Application of a designer histone platform to elucidate new roles for lysine methylation in chromatin regulation

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Lysine methylation is a signaling mechanism conserved from yeast to humans that is critical for many basic cellular processes. Moreover, these processes have been linked to many human diseases like developmental disorders and cancer. While many proteins related to lysine methylation signaling have been identified and characterized, many components of methyl-lysine signaling are poorly understood and require further mechanistic insight. In this work, we further to our understanding of methyl-lysine signaling by addressing technical and biological queries related to methyltransferase activity and identification and characterization of methyl-lysine binding proteins. In Chapter 2, we perform a systematic characterization of lysine methyltransferases on histone H3, a concentrated center for nuclear signaling, and put forth data highlighting the importance of nucleosomes when characterizing histone-modifying enzymes. In Chapter 3, we identify the PZP domain of AF10 to bind unmodified H3K27 and this binding event is regulated by modification of that residue. In cells, the binding interaction between H3 and AF10 regulates DOT1L and the deposition of H3K79 methylation, which manifests in leukemia cells sensitive to H3K79, suggesting a possible target for pharmaceutical intervention. H3K79 methylation is an important modification thought to be important for transcriptional elongation, however the mechanism linking these processes remains elusive. In Chapter 4, we suggest that the FACT complex may provide this link that can read H3K79 methylation signals. FACT is a histone chaperone complex important for relaxation chromatin ahead of RNA polymerase II to facilitate transcription elongation. Modest efficiency in remodeling H3K79me2 histones coupled with compensation of H3K79 depletion with increased FACT complex provide the strongest experimental links between H3K79 methylation and transcription elongation. Together, we contribute to the field of lysine methylation signaling by characterizing the biochemical and biological properties of writer and reader proteins with special consideration to how recombinant chromatin reagents may influence the results.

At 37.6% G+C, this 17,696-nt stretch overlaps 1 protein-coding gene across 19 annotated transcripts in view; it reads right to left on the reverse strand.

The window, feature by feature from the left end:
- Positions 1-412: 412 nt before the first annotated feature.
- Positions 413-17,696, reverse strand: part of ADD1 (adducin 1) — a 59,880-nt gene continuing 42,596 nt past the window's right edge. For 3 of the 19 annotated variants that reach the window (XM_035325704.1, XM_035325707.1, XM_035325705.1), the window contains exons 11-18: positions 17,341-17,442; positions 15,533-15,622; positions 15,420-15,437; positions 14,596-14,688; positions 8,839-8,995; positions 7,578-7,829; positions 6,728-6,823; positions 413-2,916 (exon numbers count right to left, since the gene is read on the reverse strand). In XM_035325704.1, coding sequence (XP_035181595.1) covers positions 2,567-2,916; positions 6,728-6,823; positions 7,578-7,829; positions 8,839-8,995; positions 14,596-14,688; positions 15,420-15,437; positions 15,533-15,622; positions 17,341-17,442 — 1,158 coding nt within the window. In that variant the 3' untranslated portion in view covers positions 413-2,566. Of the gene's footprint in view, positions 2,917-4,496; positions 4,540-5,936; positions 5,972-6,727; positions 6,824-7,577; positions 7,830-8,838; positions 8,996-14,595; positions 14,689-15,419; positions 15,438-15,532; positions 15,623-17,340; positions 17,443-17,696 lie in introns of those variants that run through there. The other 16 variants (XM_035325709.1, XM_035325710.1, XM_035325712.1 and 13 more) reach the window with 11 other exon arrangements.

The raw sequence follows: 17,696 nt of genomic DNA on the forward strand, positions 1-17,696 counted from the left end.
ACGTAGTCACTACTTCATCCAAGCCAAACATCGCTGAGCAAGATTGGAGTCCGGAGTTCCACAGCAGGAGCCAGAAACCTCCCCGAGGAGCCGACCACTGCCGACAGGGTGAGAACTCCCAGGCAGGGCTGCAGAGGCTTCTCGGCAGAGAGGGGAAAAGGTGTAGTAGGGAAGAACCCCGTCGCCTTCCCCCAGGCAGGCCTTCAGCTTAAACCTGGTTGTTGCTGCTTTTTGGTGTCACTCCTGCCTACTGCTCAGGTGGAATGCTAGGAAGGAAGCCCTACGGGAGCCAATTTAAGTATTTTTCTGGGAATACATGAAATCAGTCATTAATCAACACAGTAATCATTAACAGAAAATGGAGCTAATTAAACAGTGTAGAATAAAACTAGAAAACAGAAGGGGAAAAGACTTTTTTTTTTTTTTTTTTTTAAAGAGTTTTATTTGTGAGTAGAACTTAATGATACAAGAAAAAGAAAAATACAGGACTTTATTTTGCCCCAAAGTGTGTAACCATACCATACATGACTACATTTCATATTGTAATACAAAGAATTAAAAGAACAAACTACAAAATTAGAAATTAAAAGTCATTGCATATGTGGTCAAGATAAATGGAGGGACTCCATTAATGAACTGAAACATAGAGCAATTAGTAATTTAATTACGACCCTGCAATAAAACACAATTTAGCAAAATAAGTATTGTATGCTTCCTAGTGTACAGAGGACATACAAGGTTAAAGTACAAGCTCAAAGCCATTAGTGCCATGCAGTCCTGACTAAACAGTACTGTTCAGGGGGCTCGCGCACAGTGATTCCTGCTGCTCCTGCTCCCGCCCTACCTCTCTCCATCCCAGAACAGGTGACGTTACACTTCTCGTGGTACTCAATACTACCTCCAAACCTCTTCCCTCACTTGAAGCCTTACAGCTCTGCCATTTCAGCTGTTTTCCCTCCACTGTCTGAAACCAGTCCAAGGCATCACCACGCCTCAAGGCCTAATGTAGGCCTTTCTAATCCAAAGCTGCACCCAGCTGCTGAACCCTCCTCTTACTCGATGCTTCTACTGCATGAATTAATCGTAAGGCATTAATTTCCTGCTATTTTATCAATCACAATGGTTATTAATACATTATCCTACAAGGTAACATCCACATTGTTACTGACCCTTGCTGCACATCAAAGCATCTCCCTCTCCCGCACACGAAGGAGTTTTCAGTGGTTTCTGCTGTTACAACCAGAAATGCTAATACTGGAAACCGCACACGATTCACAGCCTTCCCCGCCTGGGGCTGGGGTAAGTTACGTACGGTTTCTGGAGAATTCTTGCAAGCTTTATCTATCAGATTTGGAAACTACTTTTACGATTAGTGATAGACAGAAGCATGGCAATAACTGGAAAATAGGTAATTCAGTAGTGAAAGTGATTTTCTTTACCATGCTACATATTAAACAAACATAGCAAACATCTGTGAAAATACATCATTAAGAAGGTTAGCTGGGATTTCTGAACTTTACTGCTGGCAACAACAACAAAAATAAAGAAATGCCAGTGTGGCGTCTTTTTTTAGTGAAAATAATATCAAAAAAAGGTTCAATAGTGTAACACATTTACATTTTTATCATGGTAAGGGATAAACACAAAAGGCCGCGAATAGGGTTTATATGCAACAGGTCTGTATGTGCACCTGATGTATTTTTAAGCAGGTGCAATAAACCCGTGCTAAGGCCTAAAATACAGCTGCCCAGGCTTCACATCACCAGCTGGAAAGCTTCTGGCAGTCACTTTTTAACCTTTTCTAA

Type of resource text
Form electronic; electronic resource; remote
Extent 1 online resource.
Publication date 2016
Issuance monographic
Language English


Associated with Wilkinson, Alex W
Associated with Stanford University, Department of Biology.
Primary advisor Gozani, Or Pinchas
Thesis advisor Gozani, Or Pinchas
Thesis advisor Frydman, Judith
Thesis advisor Morrison, Ashby J
Thesis advisor Straight, Aaron, 1966-
Advisor Frydman, Judith
Advisor Morrison, Ashby J
Advisor Straight, Aaron, 1966-


Genre Theses

Bibliographic information

Statement of responsibility Alex W. Wilkinson.
Note Submitted to the Department of Biology.
Thesis Thesis (Ph.D.)--Stanford University, 2016.
Location electronic resource

Access conditions

© 2016 by Alex Wilkinson
This work is licensed under a Creative Commons Attribution Non Commercial 3.0 Unported license (CC BY-NC).

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